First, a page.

Mr. White is the one with the speech about the moral imperative of tipping your server.
He’s the Auguste Compte (“#1 occupation for non-female college graduates”) to Mr. Pink’s Ayn Rand (“Fuck em”), and speaking as a female viewer of a film with ZERO female characters in it (apart from Madonna’s vagina, a GIF of Pam Grier in Nice Guy Eddie’s brain, the girl in the bank who gets shot, and the nameless restaurant server), I appreciate his support. Keitel is that dude. Keitel can really make a girl love her piece of overpriced white round luxury. I also love that I did not get orange (the cop), pink (the bitch), blue (the moustache) or brown (the director, UGH*). Please note that the irony of this rainbow of name colors is that the film itself had skin tones ranging only from “Minnesota hockey player” to “Lawrence Tierney just got back from a long weekend in Tampa.”
Mr. White sticks with Mr. Orange til the end, defending him against accusations that he’s a cop.
He’s crew, White says to the crew.
I’m a cop, Orange later tells White, and then they die as the pigs swoop in, and the lesson is never be loyal to anyone because it’s every man for himself in the bloody warehouse of life. Might as well eat ice cream for dinner, you know? Walk your adorable ass down the street to banging Dutch basslines while you can, baby. xo.
Instagram isn’t just my nickname for Josh who supplies me with that beige!
It is also a photo site that I am newly on.
Jimmy Miller, production god who never really got his propers, made some real walking-down-the-street bangers. “Can’t You Hear Me Knockin” immediately comes to mind, a shining example of pure hot-weather-in-a-sundress magic. That song’s 41 years old and still sexual as all hell (especially those first 45 seconds, mmm). “Gimme Shelter,” with the way it builds and builds? I’M SWEATIN. Be a lamb and put an ice cube down my back, would you.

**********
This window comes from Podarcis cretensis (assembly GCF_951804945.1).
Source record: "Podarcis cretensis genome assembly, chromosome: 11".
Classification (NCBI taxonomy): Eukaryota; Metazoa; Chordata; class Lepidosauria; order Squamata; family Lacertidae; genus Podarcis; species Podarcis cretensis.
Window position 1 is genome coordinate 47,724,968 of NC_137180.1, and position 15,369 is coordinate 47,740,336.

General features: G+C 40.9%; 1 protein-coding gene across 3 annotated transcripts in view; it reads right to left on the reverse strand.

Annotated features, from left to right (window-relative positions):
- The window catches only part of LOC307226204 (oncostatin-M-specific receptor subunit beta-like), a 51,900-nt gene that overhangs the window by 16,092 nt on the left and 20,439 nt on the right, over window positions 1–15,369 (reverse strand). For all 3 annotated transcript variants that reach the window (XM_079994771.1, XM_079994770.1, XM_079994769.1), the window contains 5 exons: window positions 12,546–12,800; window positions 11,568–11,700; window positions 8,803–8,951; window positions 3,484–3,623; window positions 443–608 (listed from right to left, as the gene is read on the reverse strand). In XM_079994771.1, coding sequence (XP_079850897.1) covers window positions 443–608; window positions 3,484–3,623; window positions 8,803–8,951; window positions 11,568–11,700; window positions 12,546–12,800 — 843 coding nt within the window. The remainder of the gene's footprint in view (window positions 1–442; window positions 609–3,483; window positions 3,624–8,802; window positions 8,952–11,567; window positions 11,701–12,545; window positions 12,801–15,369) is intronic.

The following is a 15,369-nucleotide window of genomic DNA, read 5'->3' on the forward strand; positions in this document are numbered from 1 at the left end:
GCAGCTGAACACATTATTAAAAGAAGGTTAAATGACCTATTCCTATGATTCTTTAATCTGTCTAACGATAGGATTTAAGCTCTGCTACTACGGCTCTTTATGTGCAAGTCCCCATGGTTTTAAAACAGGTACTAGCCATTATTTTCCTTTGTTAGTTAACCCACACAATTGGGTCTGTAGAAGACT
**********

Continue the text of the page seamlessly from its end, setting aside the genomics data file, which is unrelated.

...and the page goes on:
When fall comes along, his stuff is employed for colder-weather activities – “Tumblin’ Dice” for walking down the street in jeans (“cold-weather activity” in my city means doing the same thing as during summer, except in jeans because it’s 5 degrees cooler.) Mick’s platform in the song is that women are terrible and sexy and not to be trusted, and playing into that is rather fun, so what better way to be a jezebel than to paint on some stretchy denim that shows off your lady-shape. “Gimme Some Lovin,” a personal favorite because of the holy trifecta of kick drum, tambourine, and copious church-y HEY!s like a pre-pre-pre-cursor to “Power,” is perfect to have on when it’s a frigid 65 degrees out and I’m making some baked chicken. You should see my kitchen moves, guys. I shake it like a combination of the girls in that 2 Chainz video and 2 Chainz.
Mr. Fantasy isn’t in the same category. It’s dreamy and filled with sitars and tambura, too dreamy and slow for a walk. It’s got that classic Miller style, though – driving bass, vocal build-ups and cascades, loud, clear drum punches. “Being a drummer,” he said, “I was very rhythm minded.” Being a Fantasy Football manager for the 2012-13 season, I too am rhythm minded. Everything must flow. The guys on the squad don’t have to be best friends, but they have to respect each other as men and support each other to get the job done. (I know how to wrangle some big personalities, just like Miller had to. He worked with The Rolling Stones, you see). My guys execute driving routes, clear punches; tight and right, balanced, nothing sloppy. The pieces of my offense all fit and complement each other, a powerful machine that runs on VitaCoco and maybe a little HGH. I was rifling through my records and came across Mr. Fantasy; a couple hours later, I had my team for this season, drafted and ready. I’m giving Jimmy Miller co-manager credit this year.
The rules were the same this year as every other: 1. do minimal research on who’s really hot – meaning projected to possibly be hot, provided everyone’s knees and psyches hold up – for the 2012 season. Check Rotoworld and CBS Fantasy ONLY, in other words – not Rotoworld, CBS Fantasy, SBNation, FantasySharks, “Fantasy” by Guy, The xx, and Earth Wind & Fire, or Final Fantasy 4, big big shout to Danny Brown and DeShay that I should just get out of the way right at the beginning of the post. 2. GET RODGERS; failing that, GET STAFFORD. 3. Draft no Raiders, as I cannot have my real life allegiances and my Fantasy allegiances getting crisscrossed and tied into knots. Drafting dudes from the RVIDXR KLVN, however, is acceptable.
Fall is the finest of all the seasons. My apologies for being truly unpleasant to be around between now and December, but LEH’, as my 17-year-old cousin Kevin and all his lame friends said circa summer/fall 2011, GO: